The conversation in the bar-parlour of the Angler’s Rest had turned to the recent discovery of the ‘God particle’. Miss Postlethwaite, our erudite barmaid, had brought the matter up by mentioning that the papers were saying that now the scientists knew everything there was to know about the universe. “But all this Higgs boson business,” said a Pint of Stout. “What does it all mean for me, eh?”
“It means that if they hadn’t found it, you’d have to do all your school sums all over again,” said a Whisky Sour.
Mr Mulliner shook his head. “Oh no,” he said. “I wouldn’t go that far. Our school sums mostly had to do with the Newtonian world, not the rather bizarre activities that go on at the sub-atomic level. The Higgs Boson—if at all it is the Higgs boson that they have found—explains why we have mass, that is, why a Whisky Sour is a Whisky Sour, and my Scotch and lemon is a Scotch and lemon, and we are not all very tiny particles zipping around randomly at the speed of light.
“That’s what I do sometimes when I’ve had a bit more than I should,” griped a Sherry and Bitters. “Of course, I always have my torchlight with me. Now, just last week…”
“As I was saying,” said Mr Mulliner, cutting in expertly, leaving the Sherry and Bitters stranded on a dark night in the past, “My nephew Abelard, who is a member of the CERN project, was telling me that even Professor Higgs, who postulated the existence of this particle 48 years ago, admitted the other day at Edinburgh that he had no idea what practical applications this discovery could have. Apparently, the problem, as Abelard explained to me, is that the particle exists for only about a millionth of a millionth of a millionth of a millionth of a second. That’s 24 zeroes, if I am not mistaken. So, Abelard couldn’t think of how you could apply that to anything useful.”
“Then I can have another drink, innit?” said the Whisky Sour.
“Certainly,” said Mr Mulliner. “But remember, the electron was discovered by Sir J.J. Thomson in 1897, and no one knew what to do about the damn thing. Till some clever fellows came up with the idea of electronics. Now, you would have no iPad without the electron, would you? And then there was George Boole, who developed Boolean algebra in the 1840s, and you could do a lot of things with binary numbers with that, but no one still could find any use for them in the practical world. It was only a hundred years later that someone chanced on the whole thing and voila! we had digital electronics!”
“Blimey!” said a Lemonade with Angostura, impressed. “Just the other day, I had taken the missus to Worplesham Lower for what they call a PET…”
“Absolutely,” agreed Mr Mulliner. “That was the other thing Abelard was talking about. Positron Emission Tomography. They bombard the body with these particles called positrons and get a three-dimensional image of how the body part is functioning, if there’s anything not quite kosher. And positrons live for less than a millionth of a second. Scientists have found a lot of use for these little tykes in medical imaging. Also, you must understand that the very effort to build something like the Large Hadron Collider and then make any sense of the immense quantity of data that it churns out leads automatically to development of new technology. Parallel processing, which gives you massive computing power, emerged so that all this vast data from quantum physics research could be handled. And not to forget, the World Wide Web was created at CERN, so that scientists could communicate with one another much more easily, and use html to refer to all sorts of things they were talking about.”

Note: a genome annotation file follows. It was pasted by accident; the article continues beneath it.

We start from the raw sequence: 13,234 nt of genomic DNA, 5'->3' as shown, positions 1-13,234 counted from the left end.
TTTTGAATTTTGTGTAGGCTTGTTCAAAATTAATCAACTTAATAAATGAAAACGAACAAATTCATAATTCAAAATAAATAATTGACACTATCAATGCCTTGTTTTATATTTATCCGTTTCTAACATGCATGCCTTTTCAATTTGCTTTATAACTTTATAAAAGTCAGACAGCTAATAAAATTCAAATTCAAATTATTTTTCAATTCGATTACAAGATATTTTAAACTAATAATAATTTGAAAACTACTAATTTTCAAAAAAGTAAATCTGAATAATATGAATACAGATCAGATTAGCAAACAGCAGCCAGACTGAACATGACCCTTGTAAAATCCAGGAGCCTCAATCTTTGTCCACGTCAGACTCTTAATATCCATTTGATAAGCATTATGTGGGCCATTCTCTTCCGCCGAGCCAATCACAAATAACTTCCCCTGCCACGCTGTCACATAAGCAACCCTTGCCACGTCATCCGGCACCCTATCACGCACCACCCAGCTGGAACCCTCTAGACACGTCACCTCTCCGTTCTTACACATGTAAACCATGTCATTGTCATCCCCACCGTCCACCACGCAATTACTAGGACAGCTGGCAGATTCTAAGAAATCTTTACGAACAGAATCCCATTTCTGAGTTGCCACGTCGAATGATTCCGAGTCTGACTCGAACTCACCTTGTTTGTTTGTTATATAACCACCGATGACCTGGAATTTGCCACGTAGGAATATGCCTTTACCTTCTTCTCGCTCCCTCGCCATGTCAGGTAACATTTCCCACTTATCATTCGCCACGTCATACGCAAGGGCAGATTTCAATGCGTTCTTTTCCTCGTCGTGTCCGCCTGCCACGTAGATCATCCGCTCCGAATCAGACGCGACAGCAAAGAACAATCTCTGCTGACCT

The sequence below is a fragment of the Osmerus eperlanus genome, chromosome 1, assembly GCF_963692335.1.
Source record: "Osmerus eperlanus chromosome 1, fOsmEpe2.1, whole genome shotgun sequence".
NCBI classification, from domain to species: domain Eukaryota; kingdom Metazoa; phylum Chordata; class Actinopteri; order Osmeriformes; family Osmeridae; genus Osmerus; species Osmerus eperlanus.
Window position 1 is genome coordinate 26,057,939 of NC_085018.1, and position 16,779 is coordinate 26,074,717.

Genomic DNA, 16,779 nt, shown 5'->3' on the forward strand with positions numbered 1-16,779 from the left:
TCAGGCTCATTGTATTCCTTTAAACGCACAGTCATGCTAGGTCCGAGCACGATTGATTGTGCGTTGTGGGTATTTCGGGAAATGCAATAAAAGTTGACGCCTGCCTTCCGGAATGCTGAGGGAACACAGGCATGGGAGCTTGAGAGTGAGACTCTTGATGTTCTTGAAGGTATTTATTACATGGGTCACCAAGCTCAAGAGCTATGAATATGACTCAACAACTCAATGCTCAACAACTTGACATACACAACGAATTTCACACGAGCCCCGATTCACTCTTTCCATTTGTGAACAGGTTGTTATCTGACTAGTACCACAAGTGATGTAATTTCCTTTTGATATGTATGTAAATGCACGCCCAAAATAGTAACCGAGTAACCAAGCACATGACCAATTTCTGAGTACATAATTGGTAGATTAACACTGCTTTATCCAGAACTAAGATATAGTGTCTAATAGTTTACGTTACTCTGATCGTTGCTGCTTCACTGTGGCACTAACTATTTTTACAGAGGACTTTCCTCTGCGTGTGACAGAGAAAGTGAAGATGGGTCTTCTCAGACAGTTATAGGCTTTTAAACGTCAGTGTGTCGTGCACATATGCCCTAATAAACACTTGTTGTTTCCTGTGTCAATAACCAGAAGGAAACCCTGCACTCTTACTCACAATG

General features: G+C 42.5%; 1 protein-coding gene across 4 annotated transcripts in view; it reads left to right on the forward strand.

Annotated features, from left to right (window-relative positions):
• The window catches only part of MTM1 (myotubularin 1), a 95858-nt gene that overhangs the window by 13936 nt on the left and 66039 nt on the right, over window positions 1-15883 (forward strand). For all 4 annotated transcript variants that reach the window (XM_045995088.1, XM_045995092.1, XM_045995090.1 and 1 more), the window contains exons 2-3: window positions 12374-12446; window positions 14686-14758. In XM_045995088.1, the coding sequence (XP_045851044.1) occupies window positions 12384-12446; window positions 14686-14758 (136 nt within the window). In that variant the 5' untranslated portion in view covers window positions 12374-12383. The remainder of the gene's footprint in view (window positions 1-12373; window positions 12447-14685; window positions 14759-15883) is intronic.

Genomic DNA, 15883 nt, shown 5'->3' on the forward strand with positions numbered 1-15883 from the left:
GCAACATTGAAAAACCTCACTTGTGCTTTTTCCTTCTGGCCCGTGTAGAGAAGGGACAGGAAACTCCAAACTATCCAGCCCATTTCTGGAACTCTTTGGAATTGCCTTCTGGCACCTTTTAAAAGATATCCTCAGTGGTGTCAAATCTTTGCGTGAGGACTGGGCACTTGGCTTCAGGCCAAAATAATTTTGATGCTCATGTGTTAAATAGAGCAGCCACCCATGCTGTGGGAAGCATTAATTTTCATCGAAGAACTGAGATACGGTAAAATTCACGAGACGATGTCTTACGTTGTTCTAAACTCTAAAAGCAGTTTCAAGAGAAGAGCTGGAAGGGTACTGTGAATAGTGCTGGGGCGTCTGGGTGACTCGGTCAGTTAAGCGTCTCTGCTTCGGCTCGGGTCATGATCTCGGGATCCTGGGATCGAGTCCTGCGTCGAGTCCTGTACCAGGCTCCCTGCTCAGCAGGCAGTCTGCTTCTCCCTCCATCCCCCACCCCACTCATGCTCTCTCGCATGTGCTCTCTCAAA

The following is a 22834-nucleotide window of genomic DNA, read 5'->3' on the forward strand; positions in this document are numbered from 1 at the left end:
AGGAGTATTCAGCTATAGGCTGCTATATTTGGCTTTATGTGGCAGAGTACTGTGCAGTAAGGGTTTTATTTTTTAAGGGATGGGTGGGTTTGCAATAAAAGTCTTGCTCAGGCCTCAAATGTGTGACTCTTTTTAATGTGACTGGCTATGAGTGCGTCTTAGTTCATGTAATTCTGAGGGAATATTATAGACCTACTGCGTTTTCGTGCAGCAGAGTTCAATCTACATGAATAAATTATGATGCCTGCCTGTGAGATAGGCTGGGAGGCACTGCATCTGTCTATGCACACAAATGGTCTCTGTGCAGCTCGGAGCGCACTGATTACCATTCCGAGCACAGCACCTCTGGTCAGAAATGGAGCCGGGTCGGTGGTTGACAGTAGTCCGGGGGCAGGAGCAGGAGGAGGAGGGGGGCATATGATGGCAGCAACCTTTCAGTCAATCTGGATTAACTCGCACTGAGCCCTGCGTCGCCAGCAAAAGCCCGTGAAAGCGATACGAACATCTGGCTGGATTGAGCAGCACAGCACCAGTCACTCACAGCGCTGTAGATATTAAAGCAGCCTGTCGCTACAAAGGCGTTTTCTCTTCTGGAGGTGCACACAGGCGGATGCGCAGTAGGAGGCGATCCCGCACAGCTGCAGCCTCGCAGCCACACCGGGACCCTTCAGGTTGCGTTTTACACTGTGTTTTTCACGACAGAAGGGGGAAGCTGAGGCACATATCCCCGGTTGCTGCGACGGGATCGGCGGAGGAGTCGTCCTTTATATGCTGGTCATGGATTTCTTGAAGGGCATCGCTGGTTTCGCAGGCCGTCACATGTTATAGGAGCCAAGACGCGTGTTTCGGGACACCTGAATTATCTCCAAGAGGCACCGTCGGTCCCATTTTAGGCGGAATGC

“So why not just build the Collider and let it be, and we’d anyway have all those new technologies?” said the Sherry and Bitters, who still wanted to talk about what happened last week when he had had one too many.
“Because the aim of science is to know,” said Mr Mulliner. “And pursuit of knowledge for its own sake is something that separates us humans from our cousins peeling bananas in the zoo. But suppose, for a moment, that what they have found is indeed the Higgs boson. We still don’t know all its properties, even whether it’s the only type of Higgs boson. They’ll be at it till they figure all that out. That could take another 48 years, who knows? But they’ll be at it. Now, the Standard Model, as they call it, which explains the universe in quantum mechanical terms, works only at very low energy levels, because we didn’t have the missing piece of the jigsaw till now—mass—the Higgs boson. With the Higgs boson in place, they’ll redo their calculations, and maybe the Standard Model will work at higher energy levels. Maybe then some day, you’ll be able to control mass...”
“Does that mean we’ll be able to lose weight more easily?” asked a Tankard of Stout hopefully.
“No, but it will certainly mean unimaginably more accurate bathroom weighing scales,” said Mr Mulliner with a smile. “But suppose you can control mass. You can then one day create artificial gravity. Which means you could even create anti-gravity. If you know all about mass, you could be able to convert it entirely into energy. That would solve all our energy problems for ever, and without depleting Nature in any way! Finding the Higgs boson has cost $13.25 billion till now. That’s very huge sum, but there are more than 50 individuals on this earth who are each worth more than that! Isn’t the money worth it?”
“So you think it’s something to celebrate?” asked a Samll Port. “Though we may not see the benefits in our lifetimes, maybe not even in our children’s lifetime?”
“Definitely,” said Mr Mulliner. “Professor Higgs said that he celebrated the discovery of the boson with a can of London Pride ale. Mrs Postlethwaite, would you have some stocks of the same by any chance? Yes? Then, this round is on me.”
For the first time in history, the Sage of Angler’s Rest was standing someone a drink.